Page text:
Each year the financial services company, Morningstar, issues a report of how actively managed funds performed relative to passive funds. Historically, actively managed funds have not performed as well as funds designed to simply replicate a market or published index. However, one argument active fund managers make is that they are “nimbler” during times of extreme volatility which leads to better performance. 2020 was a year of extreme volatility, so let’s see how they did.
Compared to historical data, it was a good year for active management with active funds roughly matching passive funds across the board. Unfortunately for active management, a tie doesn’t help when you have two decades of severe underperformance to overcome. Looking back five years, active funds beat passive funds 37% of the time. In 10 years, it’s just 30%, and with 20 years of results, it’s a meager 13%.
The story here is one we know well, costs matter. With the track record reported by Morningstar, paying a large management fee for someone to pick stocks in an effort to beat the market has not behooved investors in the past and there is little reason to think that will change.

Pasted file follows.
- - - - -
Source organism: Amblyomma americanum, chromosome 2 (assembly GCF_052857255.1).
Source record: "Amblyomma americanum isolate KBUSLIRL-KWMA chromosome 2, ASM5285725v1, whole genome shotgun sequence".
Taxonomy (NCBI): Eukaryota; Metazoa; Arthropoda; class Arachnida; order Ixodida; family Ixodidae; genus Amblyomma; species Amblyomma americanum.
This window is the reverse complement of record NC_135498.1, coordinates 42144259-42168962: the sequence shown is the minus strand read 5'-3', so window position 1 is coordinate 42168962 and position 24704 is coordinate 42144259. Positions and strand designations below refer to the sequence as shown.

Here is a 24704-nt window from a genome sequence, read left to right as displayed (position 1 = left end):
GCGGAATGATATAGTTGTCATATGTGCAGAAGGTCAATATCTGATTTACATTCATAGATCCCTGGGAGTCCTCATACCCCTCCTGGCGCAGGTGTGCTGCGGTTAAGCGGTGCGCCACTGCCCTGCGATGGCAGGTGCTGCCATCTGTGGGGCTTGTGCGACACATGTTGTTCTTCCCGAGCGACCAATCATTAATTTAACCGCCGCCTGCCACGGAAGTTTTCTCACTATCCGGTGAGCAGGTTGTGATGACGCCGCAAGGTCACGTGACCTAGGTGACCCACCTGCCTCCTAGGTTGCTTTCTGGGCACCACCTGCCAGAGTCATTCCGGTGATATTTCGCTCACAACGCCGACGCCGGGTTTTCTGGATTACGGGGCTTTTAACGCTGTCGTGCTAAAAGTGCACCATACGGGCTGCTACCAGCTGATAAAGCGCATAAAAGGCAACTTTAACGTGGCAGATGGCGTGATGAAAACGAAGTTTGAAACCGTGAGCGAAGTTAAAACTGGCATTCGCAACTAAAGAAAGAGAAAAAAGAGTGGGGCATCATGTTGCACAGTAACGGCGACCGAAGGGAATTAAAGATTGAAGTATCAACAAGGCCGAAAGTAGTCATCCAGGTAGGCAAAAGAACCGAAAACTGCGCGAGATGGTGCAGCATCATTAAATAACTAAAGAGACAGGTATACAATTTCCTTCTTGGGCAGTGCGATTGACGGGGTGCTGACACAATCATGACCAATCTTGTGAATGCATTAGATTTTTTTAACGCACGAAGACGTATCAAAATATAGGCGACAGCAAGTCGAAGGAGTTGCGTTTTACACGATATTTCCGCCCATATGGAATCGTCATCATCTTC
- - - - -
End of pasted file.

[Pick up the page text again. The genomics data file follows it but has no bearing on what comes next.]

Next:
In addition to an expected return that is below market results, active management also introduces a new element of risk. Active funds often deliver returns that are different from a benchmark. These differences are random and cannot be modeled, making it more difficult to estimate future account balances and therefore, retirement spending.
Lastly, there is no way to predict which funds will perform best in the next period. Like daily movement of the stock market, relative manager performance is random.
Until we see a consistent trend reversal, we’ll continue to recommend passive funds for our clients’ portfolios. Knowing whether or not your investments are actively managed isn’t always obvious. Contact Rockbridge if you’d like us to review your portfolio.